Story - 3: Following the wonderfully sensitive first appearance of Sally Selwyn in Superman #165, DC editors quickly followed the story with a sequel. They claimed that the story was a result of popular demand, but response to the story in Superman #165 had just appeared in that issue' letter column! More than a way to revisit the character, I think DC editors looked at this as a way to end what was a dangling thread in the Superman continuity. In Superman #165, the story ended with Superman regaining his memory and Sally pining for the loss of Jim White. This story pretty much closed the door on that relationship, much as they had with every other pretender to the claim of Superman's Girl Friend. Lyla Lerrol was left to die on Krypton and Lori Lemaris was destined to live under the sea. Of all of Superman's romances, only Sally Selwyn had any real chance of actually uprooting Superman. She cared for Clark, or Jim White as she knew him, for himself. Not because he was Super, as Lois and Lana had always done, but because he was a strong, kind and gentle man. However, for the same reason that the pre-crisis Superman would never marry Lois, he decides that he can never marry Sally either. Some would offer that his motives are more selfish than noble on this point, but throughout Superman's history he has consistently shunned long-term relationships with any woman that was anything more than platonic. Unfortunately, as sensitive and good as the first appearance of Sally Selwyn was, this story sank to the level of a basic "comic-book romance story", full of coincidences, mistaken identities, and contrived situations. Overall, this story was nowhere near as good as the first. And, to answer the editor's question at the end of the story, this was the end of Superman's relationship with Sally Selwyn. She never appeared as more than a reference in another Superman comic.
Art - 3: Again, as sensitive and tender as the story and art for Superman #165 was, the second episode which appeared in Superman #169 definitely lets you down. Al Plastino did the art to both stories, but this one appears to be much more rushed, and much less inspired, than the previous job. Plastino's work of Superman #165 was far better than his work here.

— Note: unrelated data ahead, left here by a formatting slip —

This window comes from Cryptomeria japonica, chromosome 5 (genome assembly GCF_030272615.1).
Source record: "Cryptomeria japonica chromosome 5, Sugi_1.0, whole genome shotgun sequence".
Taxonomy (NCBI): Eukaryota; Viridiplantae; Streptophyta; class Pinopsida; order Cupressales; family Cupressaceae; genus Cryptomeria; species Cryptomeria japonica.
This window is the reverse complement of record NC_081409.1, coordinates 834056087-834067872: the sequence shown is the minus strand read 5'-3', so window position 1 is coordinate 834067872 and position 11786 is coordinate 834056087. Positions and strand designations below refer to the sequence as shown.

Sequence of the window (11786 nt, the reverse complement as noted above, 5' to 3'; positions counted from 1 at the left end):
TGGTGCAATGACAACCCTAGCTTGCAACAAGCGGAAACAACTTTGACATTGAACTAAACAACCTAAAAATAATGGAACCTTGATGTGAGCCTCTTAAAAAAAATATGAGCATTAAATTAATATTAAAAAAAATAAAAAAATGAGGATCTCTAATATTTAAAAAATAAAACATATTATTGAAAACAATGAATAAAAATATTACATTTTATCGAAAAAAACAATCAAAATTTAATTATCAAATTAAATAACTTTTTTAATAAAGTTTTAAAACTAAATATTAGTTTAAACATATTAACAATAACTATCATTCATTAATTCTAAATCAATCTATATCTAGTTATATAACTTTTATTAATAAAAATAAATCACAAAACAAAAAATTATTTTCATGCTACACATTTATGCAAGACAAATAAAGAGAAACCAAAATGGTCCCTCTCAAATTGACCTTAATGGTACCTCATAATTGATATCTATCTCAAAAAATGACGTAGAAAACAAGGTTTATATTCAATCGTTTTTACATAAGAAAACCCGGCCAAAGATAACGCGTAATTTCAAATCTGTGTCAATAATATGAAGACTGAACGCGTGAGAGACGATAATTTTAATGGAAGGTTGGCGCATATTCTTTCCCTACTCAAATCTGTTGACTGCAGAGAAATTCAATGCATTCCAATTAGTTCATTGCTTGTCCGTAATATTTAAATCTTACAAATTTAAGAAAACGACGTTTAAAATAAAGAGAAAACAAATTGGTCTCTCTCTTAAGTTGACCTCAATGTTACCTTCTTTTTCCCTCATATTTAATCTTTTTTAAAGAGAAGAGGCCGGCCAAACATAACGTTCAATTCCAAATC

Cover Art - 4: Neither the cover to Superman #165 or #169 dealt with Superman and Sally Selwyn. This cover focused on "The Bizarro Invasion of Earth", featuring an astonished Superman looking on in shock as Bizarro destroys a priceless statue. The cover was draw by Curt Swan and inked by George Klein. This is a competent example of their work. However, the feature story in this issue was the Sally Selwyn story which was completely overlooked.
Pre-Crisis Superman Comic Book Reviews
- Action Comics #1 (June 1938)
- Action Comics #2 (July 1938)
- Action Comics #3 (August 1938)
- Action Comics #4 (September 1938)
- Action Comics #5 (October 1938)
- Action Comics #6 (November 1938)
- Action Comics #7 (December 1938)
- Superman Archives: Volume 1 (1939)
- Superman #1 (Summer 1939)
- Action Comics #8 (January 1939)
- Action Comics #9 (February 1939)
- Action Comics #10 (March 1939)
- Superman #13 (November/December 1941) - The Archer
- Superman #19 (November/December 1942) - Case of the Funny Paper Crimes
- Action Comics #60 (May 1943) - Lois Lane - Superwoman
- Superman #30 (September/October 1944) - The Mysterious Mr. Mxyztplk
- Action Comics #80 (January 1945) - Mr. Mxyztplk Returns
- Superman #38 (January/February 1946) - The Battle of the Atoms
- Superman #42 (September/October 1946) - The Death of Clark Kent
- Superman #45 (March/April 1947) - Lois Lane, Superwoman
- Superman #53 (July 1948) - The Origin of Superman
- Action Comics #124 (September 1948) - A Superman of Doom
- Superman #60 (December 1949/January 1950) - The Two Identities of Superman & Superman Fights the Super-Brain
- Superman #76 (May/June 1952) - The Mightiest Team in the World
- Superman #80 (January/February 1953) - Superman's Lost Brother
- Superman 3D (1953) - The Man Who Stole the Sun, Origin of Superman and The Man Who Bossed Superman
- Superman #87 (February 1954) - The Prankster's Greatest Role
- Superman #88 (March 1954) - The Terrible Trio